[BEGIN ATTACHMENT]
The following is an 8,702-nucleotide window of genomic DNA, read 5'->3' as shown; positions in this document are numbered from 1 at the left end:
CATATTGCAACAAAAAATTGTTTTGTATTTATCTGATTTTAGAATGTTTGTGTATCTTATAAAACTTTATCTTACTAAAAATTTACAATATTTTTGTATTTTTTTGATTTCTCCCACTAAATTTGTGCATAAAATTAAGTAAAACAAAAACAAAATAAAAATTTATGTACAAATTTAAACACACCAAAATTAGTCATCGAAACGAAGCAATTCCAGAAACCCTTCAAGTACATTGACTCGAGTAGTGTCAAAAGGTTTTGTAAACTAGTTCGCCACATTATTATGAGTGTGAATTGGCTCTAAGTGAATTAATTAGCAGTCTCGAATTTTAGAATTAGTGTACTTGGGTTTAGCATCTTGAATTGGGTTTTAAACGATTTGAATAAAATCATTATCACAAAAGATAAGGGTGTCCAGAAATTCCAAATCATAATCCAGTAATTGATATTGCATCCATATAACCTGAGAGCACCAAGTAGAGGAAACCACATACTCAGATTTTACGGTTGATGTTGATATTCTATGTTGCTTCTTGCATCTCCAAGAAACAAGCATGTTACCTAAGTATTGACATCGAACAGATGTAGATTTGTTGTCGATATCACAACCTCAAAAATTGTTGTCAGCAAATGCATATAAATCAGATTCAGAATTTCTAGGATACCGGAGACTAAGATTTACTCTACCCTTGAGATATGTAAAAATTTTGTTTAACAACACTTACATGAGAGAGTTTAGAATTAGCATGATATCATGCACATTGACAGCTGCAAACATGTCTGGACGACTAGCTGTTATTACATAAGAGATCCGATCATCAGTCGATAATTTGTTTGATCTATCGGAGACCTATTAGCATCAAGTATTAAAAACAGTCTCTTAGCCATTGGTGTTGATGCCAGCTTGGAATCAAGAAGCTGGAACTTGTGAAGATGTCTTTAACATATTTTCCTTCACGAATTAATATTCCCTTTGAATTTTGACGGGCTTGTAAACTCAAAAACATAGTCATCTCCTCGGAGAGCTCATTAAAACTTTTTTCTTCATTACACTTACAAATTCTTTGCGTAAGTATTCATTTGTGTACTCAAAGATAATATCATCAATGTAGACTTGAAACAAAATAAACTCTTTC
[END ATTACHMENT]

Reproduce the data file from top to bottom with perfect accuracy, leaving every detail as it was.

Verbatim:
The following is an 8,702-nucleotide window of genomic DNA, read 5'->3' as shown; positions in this document are numbered from 1 at the left end:
CATATTGCAACAAAAAATTGTTTTGTATTTATCTGATTTTAGAATGTTTGTGTATCTTATAAAACTTTATCTTACTAAAAATTTACAATATTTTTGTATTTTTTTGATTTCTCCCACTAAATTTGTGCATAAAATTAAGTAAAACAAAAACAAAATAAAAATTTATGTACAAATTTAAACACACCAAAATTAGTCATCGAAACGAAGCAATTCCAGAAACCCTTCAAGTACATTGACTCGAGTAGTGTCAAAAGGTTTTGTAAACTAGTTCGCCACATTATTATGAGTGTGAATTGGCTCTAAGTGAATTAATTAGCAGTCTCGAATTTTAGAATTAGTGTACTTGGGTTTAGCATCTTGAATTGGGTTTTAAACGATTTGAATAAAATCATTATCACAAAAGATAAGGGTGTCCAGAAATTCCAAATCATAATCCAGTAATTGATATTGCATCCATATAACCTGAGAGCACCAAGTAGAGGAAACCACATACTCAGATTTTACGGTTGATGTTGATATTCTATGTTGCTTCTTGCATCTCCAAGAAACAAGCATGTTACCTAAGTATTGACATCGAACAGATGTAGATTTGTTGTCGATATCACAACCTCAAAAATTGTTGTCAGCAAATGCATATAAATCAGATTCAGAATTTCTAGGATACCGGAGACTAAGATTTACTCTACCCTTGAGATATGTAAAAATTTTGTTTAACAACACTTACATGAGAGAGTTTAGAATTAGCATGATATCATGCACATTGACAGCTGCAAACATGTCTGGACGACTAGCTGTTATTACATAAGAGATCCGATCATCAGTCGATAATTTGTTTGATCTATCGGAGACCTATTAGCATCAAGTATTAAAAACAGTCTCTTAGCCATTGGTGTTGATGCCAGCTTGGAATCAAGAAGCTGGAACTTGTGAAGATGTCTTTAACATATTTTCCTTCACGAATTAATATTCCCTTTGAATTTTGACGGGCTTGTAAACTCAAAAACATAGTCATCTCCTCGGAGAGCTCATTAAAACTTTTTTCTTCATTACACTTACAAATTCTTTGCGTAAGTATTCATTTGTGTACTCAAAGATAATATCATCAATGTAGACTTGAAACAAAATAAACTCTTTC